Engine Installation: Before You Transfer

Once you pull the parts from the old engine, they Must be cleaned thourghougly, especially if you ever buy any cheap engines on the marketplace. The oil pan, valve covers, intake and any other part that will be reused must be completely clean before installing it on the new engine. In general, this will involve several steps, including:

  • Remove the part from the old engine.
  • A visual inspection of the old part – Look for grime and carbon buildup, as well as gasket material and any damage to the part that might compromise performance on the new engine.
  • Thorough cleaning of the old part – Parts like the oil pan, intake and valve covers should be soaked in a chemical bath to loosen and remove dirt, grime and carbon, and then thoroughly cleaned with high pressure water, followed by air to dry it and remove any remaining dirt.
  • Another visual inspection of the donor part. Check for any material that was not removed during the cleaning process. If any material remains, remove it and re-inspect.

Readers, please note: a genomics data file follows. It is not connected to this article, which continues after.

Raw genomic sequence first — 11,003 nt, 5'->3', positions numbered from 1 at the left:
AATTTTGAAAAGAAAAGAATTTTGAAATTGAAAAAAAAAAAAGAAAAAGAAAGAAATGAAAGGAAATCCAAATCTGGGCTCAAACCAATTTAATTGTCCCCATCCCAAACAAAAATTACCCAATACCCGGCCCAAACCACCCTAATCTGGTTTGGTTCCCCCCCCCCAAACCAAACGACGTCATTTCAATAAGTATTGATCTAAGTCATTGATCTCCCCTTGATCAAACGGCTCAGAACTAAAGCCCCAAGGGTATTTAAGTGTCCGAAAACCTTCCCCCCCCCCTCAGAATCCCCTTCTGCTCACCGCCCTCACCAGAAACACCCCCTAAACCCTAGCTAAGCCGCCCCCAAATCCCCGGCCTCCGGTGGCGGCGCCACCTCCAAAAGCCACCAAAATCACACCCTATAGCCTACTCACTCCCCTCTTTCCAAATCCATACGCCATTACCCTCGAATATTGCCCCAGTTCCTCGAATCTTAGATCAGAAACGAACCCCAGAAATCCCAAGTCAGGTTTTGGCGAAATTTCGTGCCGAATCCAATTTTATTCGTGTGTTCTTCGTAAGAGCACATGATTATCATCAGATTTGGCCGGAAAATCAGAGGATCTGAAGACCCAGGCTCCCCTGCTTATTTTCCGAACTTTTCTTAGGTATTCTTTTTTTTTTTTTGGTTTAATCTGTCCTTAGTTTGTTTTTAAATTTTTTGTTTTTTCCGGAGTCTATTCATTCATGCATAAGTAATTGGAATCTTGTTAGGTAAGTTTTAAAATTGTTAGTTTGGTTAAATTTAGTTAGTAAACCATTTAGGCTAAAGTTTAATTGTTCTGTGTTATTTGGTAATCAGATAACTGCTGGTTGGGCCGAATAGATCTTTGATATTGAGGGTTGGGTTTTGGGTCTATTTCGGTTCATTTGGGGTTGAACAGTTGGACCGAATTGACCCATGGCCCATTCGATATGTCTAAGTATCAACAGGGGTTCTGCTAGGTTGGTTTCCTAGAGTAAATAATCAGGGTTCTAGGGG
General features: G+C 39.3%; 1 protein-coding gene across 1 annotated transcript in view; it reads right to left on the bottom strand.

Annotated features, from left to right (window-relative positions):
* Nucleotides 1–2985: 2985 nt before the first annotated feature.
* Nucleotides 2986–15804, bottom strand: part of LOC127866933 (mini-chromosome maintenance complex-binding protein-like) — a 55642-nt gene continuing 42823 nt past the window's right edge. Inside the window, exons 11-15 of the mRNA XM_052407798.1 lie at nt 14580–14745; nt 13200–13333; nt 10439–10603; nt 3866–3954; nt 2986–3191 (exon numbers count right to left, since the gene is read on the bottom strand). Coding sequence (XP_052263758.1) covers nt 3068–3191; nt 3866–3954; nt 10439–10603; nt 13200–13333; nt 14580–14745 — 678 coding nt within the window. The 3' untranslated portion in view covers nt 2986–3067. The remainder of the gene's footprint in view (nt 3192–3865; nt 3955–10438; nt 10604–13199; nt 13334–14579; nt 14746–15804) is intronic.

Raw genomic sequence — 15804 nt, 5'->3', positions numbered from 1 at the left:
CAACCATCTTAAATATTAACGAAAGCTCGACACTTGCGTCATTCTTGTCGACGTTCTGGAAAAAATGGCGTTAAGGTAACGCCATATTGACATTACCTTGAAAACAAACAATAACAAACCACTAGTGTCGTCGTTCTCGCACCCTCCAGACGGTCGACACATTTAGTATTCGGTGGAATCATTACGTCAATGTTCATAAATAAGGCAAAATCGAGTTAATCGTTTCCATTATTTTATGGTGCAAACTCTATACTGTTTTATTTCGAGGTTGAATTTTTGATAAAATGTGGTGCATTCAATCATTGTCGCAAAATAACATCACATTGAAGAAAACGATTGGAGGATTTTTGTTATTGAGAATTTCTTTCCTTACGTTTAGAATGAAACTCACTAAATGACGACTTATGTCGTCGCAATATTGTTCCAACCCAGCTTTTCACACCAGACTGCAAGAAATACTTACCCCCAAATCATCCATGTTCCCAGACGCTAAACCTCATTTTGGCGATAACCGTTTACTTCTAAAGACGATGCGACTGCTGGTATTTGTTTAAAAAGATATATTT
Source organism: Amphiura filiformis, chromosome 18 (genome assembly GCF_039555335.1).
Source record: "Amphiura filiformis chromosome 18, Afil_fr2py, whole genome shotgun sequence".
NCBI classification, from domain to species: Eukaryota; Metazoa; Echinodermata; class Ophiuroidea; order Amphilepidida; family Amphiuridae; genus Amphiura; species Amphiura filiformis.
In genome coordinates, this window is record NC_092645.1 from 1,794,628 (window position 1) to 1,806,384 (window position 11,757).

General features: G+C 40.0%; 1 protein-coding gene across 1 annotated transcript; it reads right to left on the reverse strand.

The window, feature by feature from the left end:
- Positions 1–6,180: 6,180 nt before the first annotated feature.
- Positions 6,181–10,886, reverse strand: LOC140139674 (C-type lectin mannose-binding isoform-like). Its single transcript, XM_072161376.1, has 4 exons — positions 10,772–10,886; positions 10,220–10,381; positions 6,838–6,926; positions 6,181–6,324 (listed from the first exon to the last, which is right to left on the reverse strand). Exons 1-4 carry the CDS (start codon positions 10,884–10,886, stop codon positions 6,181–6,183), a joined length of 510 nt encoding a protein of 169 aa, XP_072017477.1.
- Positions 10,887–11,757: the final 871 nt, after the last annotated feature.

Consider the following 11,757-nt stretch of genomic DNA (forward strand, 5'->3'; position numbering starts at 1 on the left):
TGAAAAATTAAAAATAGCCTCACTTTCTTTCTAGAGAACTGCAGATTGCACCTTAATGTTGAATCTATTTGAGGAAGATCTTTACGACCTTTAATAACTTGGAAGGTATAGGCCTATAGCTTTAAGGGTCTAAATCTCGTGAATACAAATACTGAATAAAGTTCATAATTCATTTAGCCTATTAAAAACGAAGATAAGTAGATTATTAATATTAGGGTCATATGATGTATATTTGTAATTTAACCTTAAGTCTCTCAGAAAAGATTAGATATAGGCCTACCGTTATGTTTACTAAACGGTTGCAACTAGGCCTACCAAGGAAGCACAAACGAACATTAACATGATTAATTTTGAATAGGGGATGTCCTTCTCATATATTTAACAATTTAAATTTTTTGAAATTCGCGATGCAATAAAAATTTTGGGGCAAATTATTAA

• Install the donor part on the new engine. Make sure you do not reuse gaskets. Only new gaskets should be used on the replacement engine. If caulk or silicone must be used, ensure that it is automotive engine grade.

After Your Transfer

Once you’ve installed the new parts and everything is good and tight, it’s tempting to think that your job is done. It’s not, and if you walk away from it now, you could cause serious damage to the engine or create a problem that the customer will have to deal with down the line.

We’re talking about double-checking your work here, and that’s easier to do on a part-by-part basis. For instance, once you’ve installed the oil pan and the oil pan gasket, you’ll tighten the bolts that secure the pan to the engine. You’ll then torque the bolts to their specified setting. Don’t stop there, though. Once you’re “done”, go back and double-check/re-torque all the bolts one more time. Often, you’ll find that one or two isn’t as snug as it should be.

You might also consider going back over all the donor parts after you’ve run the engine for the first time and everything’s heated up to normal operating temperature. Metal expands with heat, and any bolts that aren’t as tight as they should be will show up now. Even if it means triple checking your work, going back over everything one final time is highly recommended after any engine installation.